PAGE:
Number #7: Time Quartet by Madeleine L'Engle

These books are unique from my perspective as they use both science and faith as a plot driven. It's not often that you can find a book that utilizes both and still keeps the reader engaged. I had to read "Winkle in Time" is school. It was one of a FEW books that I enjoyed cover to cover. The high fantasy is definitely a selling point with me. The real Meg Murry was and still is a reason for my continued reading of these books. She is a very whining and obnoxious character that you feels less sympathetic, but I guess for me I can see the reality in her character flaws and that makes for good storytelling when she learns a lesson, even if it takes most of the book for her to do so. That brings me to a point, good storytelling has to have GREAT characters: Meg, Mrs. Whatsit, Mrs. Who, Mrs. Which, and Aunt Beast these are characters you feel vested in. Madeleine L'Engle is also a Christian writer, but yet I don't feel that it's being shoved down my throat, her use of Bible verses in a nice touch to prove a point in her stories. Being of pagan-faith, one could say that that would potentially turn me off, but no so, I actually see how they add to the story. It's the macrocosm that Madeleine creates that makes me feel that sometimes the world has more than one answer to any one problem.

The subsequent books are just as good and continue the story of Meg Murry, Charles Wallace, and Peter O'Keefe, and later their children.

Order to be read in: A Wrinkle in Time, A Wind in the Door, A Swiftly Tilting Planet, Many Waters, An Acceptable Time

Number #6: The Oz Books by L. Frank Baum

There are 14 books in Baum's series alone. I will not be evaluating all pf them, even though they are worth. The Oz books are an endearing series that I should note that the first book (based on the movie) is only the tip of the Oz Iceberg. While each book is technically an east read, when you look at the whole plot of the Oz series, you realize that Baum was a very detailed writer, who including many points in his stories and world. There is a bit of continuity with small points, such as the colour of Dorothy's kitten, but in the grand scheme of things Baum wrote 14 stories about Oz, I think a few minor story oops are forgivable. Why put Wizard of Oz on the list higher than Harry Potter, because, that why!

Number #5: Lord of the Rings by J.R.R. Tolkien

Almost any Fantasy nerd would have this on their list (I said, almost). The writing in not the easiest, and the plot is sometimes WAY over the top, but it is really brilliantly written. The love and care the Tolkien gave to his stories shows. It's also what many other series base their concepts of elves, dwarves, wizards, and baddies on. It is worth the time to read them. I highly recommend any reader (specifically fantasy) to pick them up and read them, at least one in your life.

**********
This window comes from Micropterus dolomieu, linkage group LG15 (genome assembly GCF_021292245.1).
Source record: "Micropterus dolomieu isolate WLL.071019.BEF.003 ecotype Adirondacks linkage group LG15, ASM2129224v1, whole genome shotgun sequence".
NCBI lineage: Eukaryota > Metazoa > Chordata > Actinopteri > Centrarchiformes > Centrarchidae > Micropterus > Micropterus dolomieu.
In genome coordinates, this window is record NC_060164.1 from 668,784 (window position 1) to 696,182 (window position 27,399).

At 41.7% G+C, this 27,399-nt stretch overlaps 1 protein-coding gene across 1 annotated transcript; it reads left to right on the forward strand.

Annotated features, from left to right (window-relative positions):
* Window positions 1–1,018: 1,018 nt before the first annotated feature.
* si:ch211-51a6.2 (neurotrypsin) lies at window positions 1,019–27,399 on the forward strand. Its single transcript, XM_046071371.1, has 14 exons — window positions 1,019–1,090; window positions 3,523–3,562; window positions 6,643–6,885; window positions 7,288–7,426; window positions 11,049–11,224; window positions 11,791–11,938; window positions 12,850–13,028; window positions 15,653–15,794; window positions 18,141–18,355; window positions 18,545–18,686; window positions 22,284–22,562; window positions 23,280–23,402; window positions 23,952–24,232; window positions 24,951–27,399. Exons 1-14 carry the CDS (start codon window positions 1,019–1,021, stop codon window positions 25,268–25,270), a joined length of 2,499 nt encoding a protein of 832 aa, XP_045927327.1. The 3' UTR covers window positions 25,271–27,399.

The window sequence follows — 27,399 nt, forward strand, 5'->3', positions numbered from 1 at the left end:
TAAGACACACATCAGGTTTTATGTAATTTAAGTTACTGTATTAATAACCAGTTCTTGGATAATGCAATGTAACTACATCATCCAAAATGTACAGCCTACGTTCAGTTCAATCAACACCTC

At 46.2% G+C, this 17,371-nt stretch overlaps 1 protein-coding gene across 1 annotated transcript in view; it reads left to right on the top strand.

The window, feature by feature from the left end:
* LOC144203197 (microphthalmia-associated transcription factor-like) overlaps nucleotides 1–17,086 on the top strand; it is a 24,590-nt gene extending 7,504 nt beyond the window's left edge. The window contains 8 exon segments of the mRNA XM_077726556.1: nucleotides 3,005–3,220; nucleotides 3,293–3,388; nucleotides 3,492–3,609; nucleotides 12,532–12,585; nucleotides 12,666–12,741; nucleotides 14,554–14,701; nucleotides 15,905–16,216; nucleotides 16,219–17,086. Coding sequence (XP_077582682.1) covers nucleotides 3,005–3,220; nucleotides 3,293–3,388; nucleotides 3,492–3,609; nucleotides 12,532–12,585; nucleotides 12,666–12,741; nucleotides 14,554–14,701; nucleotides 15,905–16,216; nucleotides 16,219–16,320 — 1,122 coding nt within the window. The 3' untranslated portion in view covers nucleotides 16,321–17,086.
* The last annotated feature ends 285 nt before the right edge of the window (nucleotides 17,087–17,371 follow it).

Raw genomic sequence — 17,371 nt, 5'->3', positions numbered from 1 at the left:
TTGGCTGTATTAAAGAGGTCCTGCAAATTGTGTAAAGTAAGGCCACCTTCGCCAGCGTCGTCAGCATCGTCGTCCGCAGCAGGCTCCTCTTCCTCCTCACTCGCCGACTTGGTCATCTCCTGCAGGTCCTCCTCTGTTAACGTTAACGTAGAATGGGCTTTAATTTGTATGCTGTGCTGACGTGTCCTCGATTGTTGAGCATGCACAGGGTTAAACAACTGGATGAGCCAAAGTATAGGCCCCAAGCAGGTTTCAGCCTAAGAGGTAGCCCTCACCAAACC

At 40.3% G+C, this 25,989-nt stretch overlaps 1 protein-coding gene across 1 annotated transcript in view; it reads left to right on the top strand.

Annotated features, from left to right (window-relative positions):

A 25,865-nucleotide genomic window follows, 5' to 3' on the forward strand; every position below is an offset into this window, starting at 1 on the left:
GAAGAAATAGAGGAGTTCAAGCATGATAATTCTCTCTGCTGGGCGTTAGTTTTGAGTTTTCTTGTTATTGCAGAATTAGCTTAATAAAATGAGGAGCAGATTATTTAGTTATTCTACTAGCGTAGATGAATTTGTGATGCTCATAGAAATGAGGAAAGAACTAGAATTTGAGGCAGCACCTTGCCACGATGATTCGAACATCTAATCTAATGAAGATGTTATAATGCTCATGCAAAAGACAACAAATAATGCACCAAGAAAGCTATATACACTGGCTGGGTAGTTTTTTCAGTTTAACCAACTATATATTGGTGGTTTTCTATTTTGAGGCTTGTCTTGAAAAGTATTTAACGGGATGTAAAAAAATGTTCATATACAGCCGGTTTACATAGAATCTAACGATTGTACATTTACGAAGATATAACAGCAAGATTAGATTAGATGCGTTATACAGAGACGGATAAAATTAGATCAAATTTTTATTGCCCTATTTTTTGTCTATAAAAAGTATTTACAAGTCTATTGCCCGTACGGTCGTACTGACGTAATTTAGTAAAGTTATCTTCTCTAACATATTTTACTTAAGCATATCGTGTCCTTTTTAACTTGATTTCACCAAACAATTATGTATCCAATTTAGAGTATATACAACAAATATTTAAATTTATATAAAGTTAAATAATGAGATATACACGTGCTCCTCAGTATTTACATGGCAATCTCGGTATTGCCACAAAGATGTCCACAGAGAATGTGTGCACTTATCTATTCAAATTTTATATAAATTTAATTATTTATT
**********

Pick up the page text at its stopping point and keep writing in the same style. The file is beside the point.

Number #4: His Dark Materials Trilogy by Phillip Pullman

No quite the standard series, but it is unique and that is the primary reason it made the top 4. One doesn't always expect such a series to pop up into the world. The darker subject matter was certainly a draw. I was recommended this series by my friend Jane and I haven't regretted it. I am going to be re-reading the Golden Compass again soon, as I am going to do a side-by-side comparison of the book and movie (yes, I know what I am getting into. Remember the Eragon review?).

Number #3: The Chronicles of Narnia by C.S. Lewis

Here is a another case of an easier to read series ranking high, but there's a reason. While it is easier to read, it also has quite the plot going on with epic battles and travels to the end of the world. It's on par epically as Lord of the Rings is, just that it was written for children. I also will point out the Lewis was a Christian writer (well he started off as an atheist first), but this is not a deterrent to the story. There are also some really great characters, like Reepicheep or the Pevensie Children.

Number #2: The Dark is Rising Sequence by Susan Cooper

A lesser known series that uses Celtic mythologies. It's more of a challenge, but very worth it. Susan Copper takes a number of Arthurian and Celtic legends and spins them in a new way. There is some great character develpoment here and an engaging story plot. While it is much less known, I will still recommend it to anyone looking for something new, something different. Start with "Over Sea, Under Stone", then "The Darkn is Rising", "Greenwitch", "The Grey King", and "Silver on the Tree".

Number #1: Chronicles of the Imaginarium Geographica by James A. Owen

This is a case of pure surprise and delight. This series will leave you guessing and there is always a surprise at practically every chapter. It's a labour of love for Owen and there is much to be proud of. i really can't say much more about this series, except, you NEED to read it, especially if you love an AWESOME high fantasy epic, with some truly memorable and lovable characters: Tummler, Unca, and Fred. An incredibly well crafted story that you should check out now. The last book is due out this November.